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My motto is; if you don't hit some 'wrong' notes once in a while you're not trying hard enough - Mitch Holder on playing live, Interviews With The Jazz Greats

Author Topic: Baritone Stella?  (Read 677 times)

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Offline harriet

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Baritone Stella?
« on: December 04, 2014, 04:21:48 AM »
Since there are members who have and know about the older ladderbraced stellas, I was wondering if  they made a baritone stella.

I have a  late 30's f-hole parlor harmony,  that I have set up in spanish open C#, with medium monel strings but I was wondering if there was anything else.
« Last Edit: December 04, 2014, 04:33:13 AM by harriet »

Offline onewent

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Re: Baritone Stella?
« Reply #1 on: December 04, 2014, 11:55:42 AM »
Hi Harriet .. I had one of those Harmonys, too.  It's unusual since it's actually a flat top guitar with f-holes like an arch top, correct?  It's a small, concert-size guitar, much like the small Stellas folks talk about here.  Parlor guitars (lightly made, gut string instruments used in the 'parlor') were long gone by the time these guitars were made.

Regarding your question, I'm thinking you're trying to get a 'baritone' sound and wondering which guitars are suited for it?  Your Harmony is like a short-scale guitar, measuring 25" and change.  Tuning these guitars down won't allow the tension necessary to produce a decent sound, although heavier strings will help.

Most players seek out a longer scale instrument, like a grand concert-size Stella (Oscar Schmidt-made), which measures 14 3/4" across the lower bout, or an auditorium-size Stella, spanning over 15" across the widest part of the bout.  Both of these guitars have the 26 1/2" scale length and can be tuned down easily to A or B.  In fact, these are the size guitars that McTell and Leadbelly used, and they are always tuned down, sometimes waaay down.

So the most important thing to get the baritone sound is the longer scale length (measure from nut to saddle).  All that said, the larger body Stellas et al are usually a tad more costly than their concert-size cousins, because they are much more rare.  You can look on my website (linked below I think) for some examples, or search the web for 'long scale guitar' to see what is out there.  I personally love the deep tone produced by the long scale and deep body of these instruments, and am alway on the hunt for them, so I think your question is right in my wheel house, as they say.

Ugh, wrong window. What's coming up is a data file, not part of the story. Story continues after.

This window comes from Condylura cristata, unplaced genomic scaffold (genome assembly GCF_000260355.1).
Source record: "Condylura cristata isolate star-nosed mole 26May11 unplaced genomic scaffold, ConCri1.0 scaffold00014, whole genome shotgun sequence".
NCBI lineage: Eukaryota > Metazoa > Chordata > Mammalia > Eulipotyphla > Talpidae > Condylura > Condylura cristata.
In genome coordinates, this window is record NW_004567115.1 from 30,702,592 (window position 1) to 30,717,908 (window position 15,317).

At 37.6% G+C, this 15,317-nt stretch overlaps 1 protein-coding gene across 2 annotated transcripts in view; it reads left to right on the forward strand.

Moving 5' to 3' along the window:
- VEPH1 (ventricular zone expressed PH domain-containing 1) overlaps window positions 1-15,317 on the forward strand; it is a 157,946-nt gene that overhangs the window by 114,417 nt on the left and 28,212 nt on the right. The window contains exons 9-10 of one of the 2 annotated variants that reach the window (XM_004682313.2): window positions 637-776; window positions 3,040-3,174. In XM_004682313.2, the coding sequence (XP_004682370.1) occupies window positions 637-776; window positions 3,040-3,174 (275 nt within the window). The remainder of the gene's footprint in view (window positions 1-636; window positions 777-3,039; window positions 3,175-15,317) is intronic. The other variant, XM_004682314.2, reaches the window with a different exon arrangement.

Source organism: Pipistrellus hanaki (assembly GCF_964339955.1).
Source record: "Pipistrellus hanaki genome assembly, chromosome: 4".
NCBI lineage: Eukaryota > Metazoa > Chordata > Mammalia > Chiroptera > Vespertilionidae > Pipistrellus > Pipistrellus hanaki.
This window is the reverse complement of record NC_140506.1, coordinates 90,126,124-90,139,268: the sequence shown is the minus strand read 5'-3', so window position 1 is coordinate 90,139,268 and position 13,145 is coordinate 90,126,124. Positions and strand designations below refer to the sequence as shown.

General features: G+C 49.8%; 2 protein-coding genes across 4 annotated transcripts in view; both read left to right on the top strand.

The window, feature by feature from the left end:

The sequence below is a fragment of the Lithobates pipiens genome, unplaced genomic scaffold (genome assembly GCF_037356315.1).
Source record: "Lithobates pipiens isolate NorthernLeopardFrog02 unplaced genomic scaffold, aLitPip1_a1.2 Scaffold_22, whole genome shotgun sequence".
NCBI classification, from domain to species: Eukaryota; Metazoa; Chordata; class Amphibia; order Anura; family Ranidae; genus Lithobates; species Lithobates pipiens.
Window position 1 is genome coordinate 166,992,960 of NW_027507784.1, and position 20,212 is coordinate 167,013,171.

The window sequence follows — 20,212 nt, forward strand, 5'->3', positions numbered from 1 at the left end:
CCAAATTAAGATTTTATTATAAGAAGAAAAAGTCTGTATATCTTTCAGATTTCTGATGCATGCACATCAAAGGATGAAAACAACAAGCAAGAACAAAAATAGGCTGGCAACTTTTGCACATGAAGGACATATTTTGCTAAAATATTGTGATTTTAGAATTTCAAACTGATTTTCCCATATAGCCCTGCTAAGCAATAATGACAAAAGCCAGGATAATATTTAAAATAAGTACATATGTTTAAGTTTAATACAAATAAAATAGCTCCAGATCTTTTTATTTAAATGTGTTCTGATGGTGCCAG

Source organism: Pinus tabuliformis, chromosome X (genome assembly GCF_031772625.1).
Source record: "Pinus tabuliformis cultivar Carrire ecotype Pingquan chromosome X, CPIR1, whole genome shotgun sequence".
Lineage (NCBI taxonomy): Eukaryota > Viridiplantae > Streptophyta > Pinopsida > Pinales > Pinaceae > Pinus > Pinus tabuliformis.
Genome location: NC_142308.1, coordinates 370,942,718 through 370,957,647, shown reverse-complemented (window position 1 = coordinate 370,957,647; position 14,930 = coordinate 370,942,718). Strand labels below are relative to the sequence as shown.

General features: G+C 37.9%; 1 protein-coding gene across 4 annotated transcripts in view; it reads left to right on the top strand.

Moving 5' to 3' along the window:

I just did a demo of a grand concert Stella-type guitar made by Michael Iucci in the 1920s .. attached to this post, which will give you an idea of a GC tuned down one whole step.

Hope this helps some..Tom
« Last Edit: December 04, 2014, 12:01:53 PM by onewent »

Offline harriet

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Re: Baritone Stella?
« Reply #2 on: December 04, 2014, 02:44:14 PM »
Hi Tom,
First the clip sounded great, thank you for including it in your post!

I will change direction then as I am not interested in playing a flatbody acoustic guitar with a 26+ inch scale, just keep the one version I have of Jesus on the Mainline from the compilation called "When I lay My Burden Down" which McDowell does in C# and not work on others on the little harmony with the expectation of transferring to better sounding equipment.  The 24.5  - 24.75 scale is the one I am most comfortable with.

Thank you for your help and saving me time. :)



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